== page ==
Mark Furstenberg is working with five apprentices to help open and run Bread Furst.
Baker, entrepreneur and James Beard award-winning cook Mark Furstenberg is walking proof that it's never too late for a fresh start.
Even though the Baltimore native is 75 years old, he's in the midst of constructing a brand new bakery in Washington's Van Ness neighborhood: Bread Furst.
"75-year-old people don't generally start businesses," he says with a laugh. "75-year-old people generally are in Palm Beach or Palm Springs, or some 'Palm'!"
Bread Furst is expected to offer baked fare to those on Connecticut Ave NW.
A late change of direction
Clearly, Mark Furstenberg is not your average 75-year-old. After all, he didn't even become a professional baker until his 50s. First he worked for President John F. Kennedy. Then he wrote scripts for ABC News. He even headed a company that manufactured copper tubes.
But in 1988, he says, he had a change of heart
"I was working for the Washington Post," he recalls. "And I turned 50, and decided I didn't like what I was doing. I didn't like writing about other people's experiences; I wasn't ready to give up my own."
In hopes of some guidance, he sat down with his dear friend, then-Congressman Barney Frank.
"I can't repeat on the radio exactly what he said, but it was useful advice, even if it was not kindly delivered," Furstenberg says.
And as a result, Furstenberg decided to take his longtime love of food, and make it in to his profession. As for what kind of food he should focus on, he answered that question by enlisting his two teenage sons for a particular mission.
"I was a single parent, and my sons and I carried a questionnaire door to door around the neighborhood asking people what they wanted," he recounts. "Those questionnaires came back and people wrote all over them: 'Why is there no good bread in Washington? I used to live in Brussels; we had wonderful bread. I used to live in California; we had wonderful bread. We want bread!'
"And I, having been a home baker thought, 'Oh, I can do that!'"
He goes on to say that such a thought was "stupid."
"It was not stupid to decide to do bread," he explains. "But it was stupid to think I knew anything relevant to baking it professionally."
So he apprenticed at bakeries around the country, and in 1990 he opened Marvelous Market: credited as the first Washington bakery to turn out European-style, artisan bread. He sold it in 1993, and four years later, he opened Bread Line.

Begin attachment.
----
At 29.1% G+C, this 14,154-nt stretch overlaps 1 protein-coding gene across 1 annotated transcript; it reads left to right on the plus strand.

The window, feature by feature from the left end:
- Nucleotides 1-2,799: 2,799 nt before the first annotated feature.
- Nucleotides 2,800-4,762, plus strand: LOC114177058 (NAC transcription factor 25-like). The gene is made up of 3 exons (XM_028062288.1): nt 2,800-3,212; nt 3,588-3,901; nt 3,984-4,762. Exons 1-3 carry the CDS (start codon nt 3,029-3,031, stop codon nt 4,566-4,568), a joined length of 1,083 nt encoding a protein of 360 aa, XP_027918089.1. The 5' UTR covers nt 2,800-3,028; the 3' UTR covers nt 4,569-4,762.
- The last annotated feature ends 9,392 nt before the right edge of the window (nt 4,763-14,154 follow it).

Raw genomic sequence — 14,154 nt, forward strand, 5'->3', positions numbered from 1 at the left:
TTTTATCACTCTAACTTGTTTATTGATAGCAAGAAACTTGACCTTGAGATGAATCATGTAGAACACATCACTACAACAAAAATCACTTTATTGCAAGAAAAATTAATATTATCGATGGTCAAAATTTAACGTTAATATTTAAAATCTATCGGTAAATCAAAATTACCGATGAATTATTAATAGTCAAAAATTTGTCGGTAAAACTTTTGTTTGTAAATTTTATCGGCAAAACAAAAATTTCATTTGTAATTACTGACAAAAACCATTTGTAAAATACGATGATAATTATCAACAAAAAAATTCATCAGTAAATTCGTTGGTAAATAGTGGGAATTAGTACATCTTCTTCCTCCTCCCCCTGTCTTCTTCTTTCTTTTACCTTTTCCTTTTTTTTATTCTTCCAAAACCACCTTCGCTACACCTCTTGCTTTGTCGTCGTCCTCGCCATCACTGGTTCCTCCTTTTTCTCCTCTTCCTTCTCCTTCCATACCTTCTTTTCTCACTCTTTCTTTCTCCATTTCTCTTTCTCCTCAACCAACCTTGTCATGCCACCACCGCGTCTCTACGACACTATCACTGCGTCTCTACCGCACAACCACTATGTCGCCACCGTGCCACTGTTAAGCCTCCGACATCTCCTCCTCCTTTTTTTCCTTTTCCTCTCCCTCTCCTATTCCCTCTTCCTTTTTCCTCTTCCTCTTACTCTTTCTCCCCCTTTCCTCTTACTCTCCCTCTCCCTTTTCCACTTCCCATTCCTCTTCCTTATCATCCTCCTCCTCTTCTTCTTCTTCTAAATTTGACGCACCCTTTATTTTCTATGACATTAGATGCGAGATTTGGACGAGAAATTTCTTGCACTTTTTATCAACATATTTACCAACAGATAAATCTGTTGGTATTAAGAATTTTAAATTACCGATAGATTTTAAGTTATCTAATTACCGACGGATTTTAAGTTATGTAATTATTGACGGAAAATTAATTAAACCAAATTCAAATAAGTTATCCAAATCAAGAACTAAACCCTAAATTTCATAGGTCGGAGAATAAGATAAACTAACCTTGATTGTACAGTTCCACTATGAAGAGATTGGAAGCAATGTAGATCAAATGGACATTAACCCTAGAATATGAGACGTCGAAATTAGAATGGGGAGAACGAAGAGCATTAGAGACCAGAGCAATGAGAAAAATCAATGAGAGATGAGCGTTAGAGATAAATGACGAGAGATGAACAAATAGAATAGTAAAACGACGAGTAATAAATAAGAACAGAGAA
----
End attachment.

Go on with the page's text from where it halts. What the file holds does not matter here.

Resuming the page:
"And when I sold the Bread Line downtown, I expected to be finished as a baker," he says. "I wanted to be a consultant and coach."
But that gig didn't quite pan out.
For one thing, "I wasn't very good at the consultant role," he confesses. And for another, in 2010, his older sister died. Carla Cohen had founded and owned the legendary D.C. bookstore, Politics and Prose.
"[She] had done something so wonderful for the city by leaving a little institution that is valued by the city," Furstenberg says. "And I thought partly in her memory but partly because of my having lived here half a century that I ought to try to leave a bakery in the city."
Construction is underway on Bread Furst, which Mark Furstenberg hopes to have open by April 1.
Photo by James Symons
Making baking work in D.C.
Which brings us to Bread Furst. The airy, split-level space will eventually house a bread oven, a pastry case, a coffee station and a homemade ice-cream counter, along with a fully-exposed food kitchen and pastry kitchen.
"I wanted to create as intimate a connection as I could between people and the baked goods, so that adults and particularly children can watch the process," Furstenberg says.
And that's a big thing with him: educating people, helping them learn. That's why he enlisted five apprentices to help him open Bread Furst. Like Michelle Vaughan, a young attorney who dreams of opening her own neighborhood bakery.
"I'm putting together a website for Bread Furst," she says. "There was a period of time where I was overseeing the apprenticeship program, [and] where I was participating in design and looking up vendors, so it's really been all over the map for me."
The same goes for Violeta Palchik, whose vast retail experience got her promoted from apprentice to Bread Furst's general manager.
"Mark was saying it's strange to have someone as old as he is opening a business, but I think we get two benefits," she says. "One is he has fresh ideas, even though he's an older man. And he also has all that experience. So you get someone who's creative and fresh and innovative, but you also get someone who has a lot of wisdom."
Mark Furstenberg says he plans on contributing his fresh ideas and wisdom full-time once Bread Furst opens — most likely in April. But once the business is on its feet, he says, he'll pull back, until eventually, he'll sell it to his staff.
"I may appear to all of you to be in good physical condition, but obviously I'm not going to be able to be doing this in to my 80s," he says. "My strategy for trying to create something that is of value to the city over the long run is to sell it to the people who make it successful in the first place."
After that, he says, he's not sure what he'll do. He may stick around D.C., or he may not. But one thing is definitely for sure: he's not moving to Palm Beach or Palm Springs.
"No," he exclaims. "I would be bored in Palm Beach!"
[Music: "Pat-A-Cake" by Bill Haley & His Comets from Rockabilly Original Masters]